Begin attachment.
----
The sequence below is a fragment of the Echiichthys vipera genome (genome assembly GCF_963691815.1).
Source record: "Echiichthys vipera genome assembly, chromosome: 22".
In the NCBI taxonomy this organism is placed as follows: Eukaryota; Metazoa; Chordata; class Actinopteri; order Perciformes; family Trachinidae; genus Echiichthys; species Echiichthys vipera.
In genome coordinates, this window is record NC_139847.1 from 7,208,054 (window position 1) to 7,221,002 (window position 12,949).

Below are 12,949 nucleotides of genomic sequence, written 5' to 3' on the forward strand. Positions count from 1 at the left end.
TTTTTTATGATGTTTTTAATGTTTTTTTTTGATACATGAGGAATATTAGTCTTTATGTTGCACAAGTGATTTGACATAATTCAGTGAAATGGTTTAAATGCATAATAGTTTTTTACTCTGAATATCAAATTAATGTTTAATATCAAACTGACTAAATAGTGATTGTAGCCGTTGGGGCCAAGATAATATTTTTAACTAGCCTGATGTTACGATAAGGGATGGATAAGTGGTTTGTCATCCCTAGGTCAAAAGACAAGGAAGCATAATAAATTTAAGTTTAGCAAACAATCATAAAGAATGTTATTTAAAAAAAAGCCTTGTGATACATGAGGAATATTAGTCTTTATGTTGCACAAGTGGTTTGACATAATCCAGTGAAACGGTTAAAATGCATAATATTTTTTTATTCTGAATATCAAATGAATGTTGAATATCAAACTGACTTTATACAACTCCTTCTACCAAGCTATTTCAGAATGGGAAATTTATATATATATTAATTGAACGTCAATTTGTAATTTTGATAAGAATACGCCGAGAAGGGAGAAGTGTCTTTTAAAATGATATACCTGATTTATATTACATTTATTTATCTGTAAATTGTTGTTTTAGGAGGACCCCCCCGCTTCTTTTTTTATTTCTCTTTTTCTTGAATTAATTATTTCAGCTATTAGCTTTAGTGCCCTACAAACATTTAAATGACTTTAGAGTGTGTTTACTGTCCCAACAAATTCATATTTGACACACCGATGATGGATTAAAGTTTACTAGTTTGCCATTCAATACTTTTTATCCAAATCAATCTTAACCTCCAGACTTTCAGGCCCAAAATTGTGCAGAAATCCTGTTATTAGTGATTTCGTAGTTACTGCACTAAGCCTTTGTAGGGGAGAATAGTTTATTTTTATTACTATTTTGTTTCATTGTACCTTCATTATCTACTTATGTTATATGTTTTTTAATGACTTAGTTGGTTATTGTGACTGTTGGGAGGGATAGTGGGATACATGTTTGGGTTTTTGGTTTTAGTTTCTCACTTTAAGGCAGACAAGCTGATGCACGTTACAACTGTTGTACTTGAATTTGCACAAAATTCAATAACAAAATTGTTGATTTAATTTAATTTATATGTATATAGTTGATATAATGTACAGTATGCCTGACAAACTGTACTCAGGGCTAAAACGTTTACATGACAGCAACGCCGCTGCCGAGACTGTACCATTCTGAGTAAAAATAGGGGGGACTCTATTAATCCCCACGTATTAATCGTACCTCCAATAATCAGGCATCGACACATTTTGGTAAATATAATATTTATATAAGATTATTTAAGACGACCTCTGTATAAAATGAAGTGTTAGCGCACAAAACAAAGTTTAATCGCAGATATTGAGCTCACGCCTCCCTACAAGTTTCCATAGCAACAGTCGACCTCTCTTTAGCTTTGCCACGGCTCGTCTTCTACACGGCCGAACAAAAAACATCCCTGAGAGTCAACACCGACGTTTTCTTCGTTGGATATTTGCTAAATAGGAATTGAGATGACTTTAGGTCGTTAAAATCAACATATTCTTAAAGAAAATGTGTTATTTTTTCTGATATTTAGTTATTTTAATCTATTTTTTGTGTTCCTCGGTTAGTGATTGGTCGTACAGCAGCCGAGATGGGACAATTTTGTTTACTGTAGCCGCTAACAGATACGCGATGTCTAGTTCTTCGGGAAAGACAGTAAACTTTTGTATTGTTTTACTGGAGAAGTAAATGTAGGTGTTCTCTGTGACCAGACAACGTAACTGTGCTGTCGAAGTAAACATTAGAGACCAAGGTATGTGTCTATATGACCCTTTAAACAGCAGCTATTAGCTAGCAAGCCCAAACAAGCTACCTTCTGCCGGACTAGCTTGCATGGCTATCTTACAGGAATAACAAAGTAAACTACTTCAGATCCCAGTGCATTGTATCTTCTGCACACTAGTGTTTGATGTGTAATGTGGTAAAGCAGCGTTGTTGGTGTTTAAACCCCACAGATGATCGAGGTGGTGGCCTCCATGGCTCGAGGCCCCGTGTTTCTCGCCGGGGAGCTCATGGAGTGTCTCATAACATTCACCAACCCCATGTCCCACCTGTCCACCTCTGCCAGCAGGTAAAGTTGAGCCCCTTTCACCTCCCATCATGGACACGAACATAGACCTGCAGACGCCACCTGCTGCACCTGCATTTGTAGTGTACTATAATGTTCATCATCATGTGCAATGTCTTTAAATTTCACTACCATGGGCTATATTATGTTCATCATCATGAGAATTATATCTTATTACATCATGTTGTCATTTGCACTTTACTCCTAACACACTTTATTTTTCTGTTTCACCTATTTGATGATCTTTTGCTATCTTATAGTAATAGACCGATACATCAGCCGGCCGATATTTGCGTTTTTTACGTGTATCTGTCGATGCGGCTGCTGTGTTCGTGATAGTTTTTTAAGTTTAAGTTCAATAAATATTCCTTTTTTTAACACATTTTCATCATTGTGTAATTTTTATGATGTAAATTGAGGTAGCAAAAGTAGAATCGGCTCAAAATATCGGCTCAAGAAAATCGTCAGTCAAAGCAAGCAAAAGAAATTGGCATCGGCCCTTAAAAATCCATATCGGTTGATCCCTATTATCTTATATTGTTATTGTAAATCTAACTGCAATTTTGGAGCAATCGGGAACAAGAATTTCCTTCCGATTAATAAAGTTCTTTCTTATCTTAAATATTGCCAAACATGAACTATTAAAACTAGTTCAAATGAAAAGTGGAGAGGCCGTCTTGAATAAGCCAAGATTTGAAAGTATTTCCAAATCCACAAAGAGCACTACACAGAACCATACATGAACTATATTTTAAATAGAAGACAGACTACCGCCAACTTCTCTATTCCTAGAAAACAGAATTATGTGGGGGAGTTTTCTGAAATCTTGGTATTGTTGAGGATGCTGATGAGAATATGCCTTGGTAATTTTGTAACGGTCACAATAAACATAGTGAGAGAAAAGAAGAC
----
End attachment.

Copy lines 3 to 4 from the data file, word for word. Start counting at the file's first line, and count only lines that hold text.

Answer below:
In the NCBI taxonomy this organism is placed as follows: Eukaryota; Metazoa; Chordata; class Actinopteri; order Perciformes; family Trachinidae; genus Echiichthys; species Echiichthys vipera.
In genome coordinates, this window is record NC_139847.1 from 7,208,054 (window position 1) to 7,221,002 (window position 12,949).